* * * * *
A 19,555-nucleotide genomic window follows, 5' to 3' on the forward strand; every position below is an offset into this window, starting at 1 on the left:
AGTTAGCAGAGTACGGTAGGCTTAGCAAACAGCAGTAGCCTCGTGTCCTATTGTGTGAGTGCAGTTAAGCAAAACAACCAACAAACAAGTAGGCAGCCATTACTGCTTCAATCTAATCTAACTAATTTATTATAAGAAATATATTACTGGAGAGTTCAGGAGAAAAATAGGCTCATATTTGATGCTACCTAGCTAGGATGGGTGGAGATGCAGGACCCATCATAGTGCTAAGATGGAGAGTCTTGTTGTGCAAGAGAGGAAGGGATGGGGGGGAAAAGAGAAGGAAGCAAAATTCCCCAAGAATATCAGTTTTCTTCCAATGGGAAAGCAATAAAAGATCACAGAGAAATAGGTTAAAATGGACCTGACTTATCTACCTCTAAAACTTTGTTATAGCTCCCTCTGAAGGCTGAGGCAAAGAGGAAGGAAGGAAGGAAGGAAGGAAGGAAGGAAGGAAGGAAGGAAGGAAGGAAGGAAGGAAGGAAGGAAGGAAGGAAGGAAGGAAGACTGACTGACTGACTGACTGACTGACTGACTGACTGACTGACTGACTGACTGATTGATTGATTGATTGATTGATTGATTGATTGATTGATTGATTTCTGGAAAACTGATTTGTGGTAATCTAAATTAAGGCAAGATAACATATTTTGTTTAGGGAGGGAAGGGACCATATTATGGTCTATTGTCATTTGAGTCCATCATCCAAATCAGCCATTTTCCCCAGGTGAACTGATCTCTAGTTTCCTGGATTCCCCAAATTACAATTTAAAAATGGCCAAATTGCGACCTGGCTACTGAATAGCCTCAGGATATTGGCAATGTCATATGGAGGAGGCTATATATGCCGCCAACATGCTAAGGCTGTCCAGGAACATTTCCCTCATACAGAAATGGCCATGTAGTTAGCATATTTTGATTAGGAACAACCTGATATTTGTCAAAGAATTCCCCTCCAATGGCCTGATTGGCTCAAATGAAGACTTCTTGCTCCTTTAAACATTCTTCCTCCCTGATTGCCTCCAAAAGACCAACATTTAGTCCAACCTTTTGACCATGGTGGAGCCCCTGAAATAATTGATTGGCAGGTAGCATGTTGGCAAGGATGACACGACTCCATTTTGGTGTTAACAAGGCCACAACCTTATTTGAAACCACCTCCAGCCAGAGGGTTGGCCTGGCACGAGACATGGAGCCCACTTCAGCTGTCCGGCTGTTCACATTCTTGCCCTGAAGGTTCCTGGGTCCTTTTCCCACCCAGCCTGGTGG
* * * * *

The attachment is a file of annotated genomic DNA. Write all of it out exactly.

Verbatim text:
A 19,555-nucleotide genomic window follows, 5' to 3' on the forward strand; every position below is an offset into this window, starting at 1 on the left:
AGTTAGCAGAGTACGGTAGGCTTAGCAAACAGCAGTAGCCTCGTGTCCTATTGTGTGAGTGCAGTTAAGCAAAACAACCAACAAACAAGTAGGCAGCCATTACTGCTTCAATCTAATCTAACTAATTTATTATAAGAAATATATTACTGGAGAGTTCAGGAGAAAAATAGGCTCATATTTGATGCTACCTAGCTAGGATGGGTGGAGATGCAGGACCCATCATAGTGCTAAGATGGAGAGTCTTGTTGTGCAAGAGAGGAAGGGATGGGGGGGAAAAGAGAAGGAAGCAAAATTCCCCAAGAATATCAGTTTTCTTCCAATGGGAAAGCAATAAAAGATCACAGAGAAATAGGTTAAAATGGACCTGACTTATCTACCTCTAAAACTTTGTTATAGCTCCCTCTGAAGGCTGAGGCAAAGAGGAAGGAAGGAAGGAAGGAAGGAAGGAAGGAAGGAAGGAAGGAAGGAAGGAAGGAAGGAAGGAAGGAAGGAAGGAAGGAAGGAAGACTGACTGACTGACTGACTGACTGACTGACTGACTGACTGACTGACTGACTGATTGATTGATTGATTGATTGATTGATTGATTGATTGATTGATTTCTGGAAAACTGATTTGTGGTAATCTAAATTAAGGCAAGATAACATATTTTGTTTAGGGAGGGAAGGGACCATATTATGGTCTATTGTCATTTGAGTCCATCATCCAAATCAGCCATTTTCCCCAGGTGAACTGATCTCTAGTTTCCTGGATTCCCCAAATTACAATTTAAAAATGGCCAAATTGCGACCTGGCTACTGAATAGCCTCAGGATATTGGCAATGTCATATGGAGGAGGCTATATATGCCGCCAACATGCTAAGGCTGTCCAGGAACATTTCCCTCATACAGAAATGGCCATGTAGTTAGCATATTTTGATTAGGAACAACCTGATATTTGTCAAAGAATTCCCCTCCAATGGCCTGATTGGCTCAAATGAAGACTTCTTGCTCCTTTAAACATTCTTCCTCCCTGATTGCCTCCAAAAGACCAACATTTAGTCCAACCTTTTGACCATGGTGGAGCCCCTGAAATAATTGATTGGCAGGTAGCATGTTGGCAAGGATGACACGACTCCATTTTGGTGTTAACAAGGCCACAACCTTATTTGAAACCACCTCCAGCCAGAGGGTTGGCCTGGCACGAGACATGGAGCCCACTTCAGCTGTCCGGCTGTTCACATTCTTGCCCTGAAGGTTCCTGGGTCCTTTTCCCACCCAGCCTGGTGG